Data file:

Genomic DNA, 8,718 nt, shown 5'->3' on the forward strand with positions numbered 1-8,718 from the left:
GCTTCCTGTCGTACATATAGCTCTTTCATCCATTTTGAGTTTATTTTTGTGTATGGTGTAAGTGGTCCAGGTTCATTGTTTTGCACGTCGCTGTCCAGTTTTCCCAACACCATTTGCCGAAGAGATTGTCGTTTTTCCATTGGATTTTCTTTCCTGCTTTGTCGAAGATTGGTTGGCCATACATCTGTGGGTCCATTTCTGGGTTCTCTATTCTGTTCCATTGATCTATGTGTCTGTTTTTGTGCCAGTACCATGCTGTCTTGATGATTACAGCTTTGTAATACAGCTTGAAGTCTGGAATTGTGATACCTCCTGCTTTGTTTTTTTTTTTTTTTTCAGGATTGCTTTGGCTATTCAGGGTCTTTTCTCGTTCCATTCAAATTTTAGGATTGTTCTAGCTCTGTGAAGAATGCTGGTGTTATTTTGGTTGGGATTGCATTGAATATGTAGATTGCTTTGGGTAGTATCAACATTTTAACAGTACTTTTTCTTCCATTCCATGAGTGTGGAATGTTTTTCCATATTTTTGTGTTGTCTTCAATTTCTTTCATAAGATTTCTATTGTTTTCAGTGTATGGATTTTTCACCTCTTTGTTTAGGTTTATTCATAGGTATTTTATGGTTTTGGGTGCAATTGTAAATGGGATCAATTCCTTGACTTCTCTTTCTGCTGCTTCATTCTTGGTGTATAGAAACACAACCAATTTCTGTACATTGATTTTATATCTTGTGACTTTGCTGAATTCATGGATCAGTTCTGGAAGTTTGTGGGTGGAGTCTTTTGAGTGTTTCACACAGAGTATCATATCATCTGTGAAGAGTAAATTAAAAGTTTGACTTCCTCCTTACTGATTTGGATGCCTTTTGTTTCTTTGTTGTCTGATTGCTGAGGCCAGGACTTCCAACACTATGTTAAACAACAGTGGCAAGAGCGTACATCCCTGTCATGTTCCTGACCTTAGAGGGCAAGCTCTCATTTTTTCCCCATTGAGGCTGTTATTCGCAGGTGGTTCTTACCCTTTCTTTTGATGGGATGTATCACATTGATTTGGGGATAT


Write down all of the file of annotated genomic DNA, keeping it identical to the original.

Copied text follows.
Genomic DNA, 8,718 nt, shown 5'->3' on the forward strand with positions numbered 1-8,718 from the left:
GCTTCCTGTCGTACATATAGCTCTTTCATCCATTTTGAGTTTATTTTTGTGTATGGTGTAAGTGGTCCAGGTTCATTGTTTTGCACGTCGCTGTCCAGTTTTCCCAACACCATTTGCCGAAGAGATTGTCGTTTTTCCATTGGATTTTCTTTCCTGCTTTGTCGAAGATTGGTTGGCCATACATCTGTGGGTCCATTTCTGGGTTCTCTATTCTGTTCCATTGATCTATGTGTCTGTTTTTGTGCCAGTACCATGCTGTCTTGATGATTACAGCTTTGTAATACAGCTTGAAGTCTGGAATTGTGATACCTCCTGCTTTGTTTTTTTTTTTTTTTTCAGGATTGCTTTGGCTATTCAGGGTCTTTTCTCGTTCCATTCAAATTTTAGGATTGTTCTAGCTCTGTGAAGAATGCTGGTGTTATTTTGGTTGGGATTGCATTGAATATGTAGATTGCTTTGGGTAGTATCAACATTTTAACAGTACTTTTTCTTCCATTCCATGAGTGTGGAATGTTTTTCCATATTTTTGTGTTGTCTTCAATTTCTTTCATAAGATTTCTATTGTTTTCAGTGTATGGATTTTTCACCTCTTTGTTTAGGTTTATTCATAGGTATTTTATGGTTTTGGGTGCAATTGTAAATGGGATCAATTCCTTGACTTCTCTTTCTGCTGCTTCATTCTTGGTGTATAGAAACACAACCAATTTCTGTACATTGATTTTATATCTTGTGACTTTGCTGAATTCATGGATCAGTTCTGGAAGTTTGTGGGTGGAGTCTTTTGAGTGTTTCACACAGAGTATCATATCATCTGTGAAGAGTAAATTAAAAGTTTGACTTCCTCCTTACTGATTTGGATGCCTTTTGTTTCTTTGTTGTCTGATTGCTGAGGCCAGGACTTCCAACACTATGTTAAACAACAGTGGCAAGAGCGTACATCCCTGTCATGTTCCTGACCTTAGAGGGCAAGCTCTCATTTTTTCCCCATTGAGGCTGTTATTCGCAGGTGGTTCTTACCCTTTCTTTTGATGGGATGTATCACATTGATTTGGGGATAT